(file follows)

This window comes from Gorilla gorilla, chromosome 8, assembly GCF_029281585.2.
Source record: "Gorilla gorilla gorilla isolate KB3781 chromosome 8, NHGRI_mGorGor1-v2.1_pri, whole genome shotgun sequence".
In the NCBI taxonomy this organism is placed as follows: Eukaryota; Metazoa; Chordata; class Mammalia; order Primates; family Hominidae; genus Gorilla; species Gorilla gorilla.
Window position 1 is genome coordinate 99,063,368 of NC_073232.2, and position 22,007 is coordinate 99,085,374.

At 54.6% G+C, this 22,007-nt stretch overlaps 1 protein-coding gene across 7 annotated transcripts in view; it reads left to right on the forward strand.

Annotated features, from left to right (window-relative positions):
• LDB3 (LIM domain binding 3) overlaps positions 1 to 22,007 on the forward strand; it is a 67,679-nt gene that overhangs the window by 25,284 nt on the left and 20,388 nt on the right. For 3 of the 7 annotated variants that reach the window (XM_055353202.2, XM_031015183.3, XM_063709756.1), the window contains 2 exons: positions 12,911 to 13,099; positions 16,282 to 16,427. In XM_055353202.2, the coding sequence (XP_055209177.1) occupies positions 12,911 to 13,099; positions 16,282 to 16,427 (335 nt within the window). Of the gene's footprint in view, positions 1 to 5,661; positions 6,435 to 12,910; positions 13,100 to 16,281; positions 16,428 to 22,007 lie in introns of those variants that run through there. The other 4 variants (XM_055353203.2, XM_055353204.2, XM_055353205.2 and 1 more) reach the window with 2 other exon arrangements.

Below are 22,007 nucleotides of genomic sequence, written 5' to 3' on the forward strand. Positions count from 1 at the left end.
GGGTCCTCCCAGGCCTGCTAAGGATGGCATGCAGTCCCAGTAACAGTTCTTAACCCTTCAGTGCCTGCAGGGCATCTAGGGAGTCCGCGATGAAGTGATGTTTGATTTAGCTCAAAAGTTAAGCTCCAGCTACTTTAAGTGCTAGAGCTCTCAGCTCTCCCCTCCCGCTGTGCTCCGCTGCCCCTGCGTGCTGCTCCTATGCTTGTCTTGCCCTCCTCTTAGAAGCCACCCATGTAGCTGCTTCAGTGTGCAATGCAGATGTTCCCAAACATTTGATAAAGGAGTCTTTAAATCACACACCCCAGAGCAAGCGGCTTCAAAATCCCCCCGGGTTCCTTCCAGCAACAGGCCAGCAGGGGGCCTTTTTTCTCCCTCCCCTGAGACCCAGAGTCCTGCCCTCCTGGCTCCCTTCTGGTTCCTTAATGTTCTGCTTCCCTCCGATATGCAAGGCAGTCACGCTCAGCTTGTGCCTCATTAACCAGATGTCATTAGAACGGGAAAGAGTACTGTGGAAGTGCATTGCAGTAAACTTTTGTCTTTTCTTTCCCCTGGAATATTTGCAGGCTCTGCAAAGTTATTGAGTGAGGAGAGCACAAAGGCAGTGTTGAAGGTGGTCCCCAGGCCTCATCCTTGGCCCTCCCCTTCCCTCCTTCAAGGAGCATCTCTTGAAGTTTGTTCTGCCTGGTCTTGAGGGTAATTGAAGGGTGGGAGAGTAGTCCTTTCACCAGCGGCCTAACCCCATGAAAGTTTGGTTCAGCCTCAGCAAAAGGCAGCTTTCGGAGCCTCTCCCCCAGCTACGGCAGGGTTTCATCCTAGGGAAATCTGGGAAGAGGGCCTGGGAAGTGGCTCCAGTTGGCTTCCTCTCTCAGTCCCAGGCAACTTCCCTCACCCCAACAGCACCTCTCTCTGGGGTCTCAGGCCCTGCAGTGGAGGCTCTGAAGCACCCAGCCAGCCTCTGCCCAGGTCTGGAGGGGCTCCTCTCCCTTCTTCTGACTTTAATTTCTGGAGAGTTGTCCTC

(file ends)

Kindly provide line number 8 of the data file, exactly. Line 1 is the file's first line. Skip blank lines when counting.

Below are 22,007 nucleotides of genomic sequence, written 5' to 3' on the forward strand. Positions count from 1 at the left end.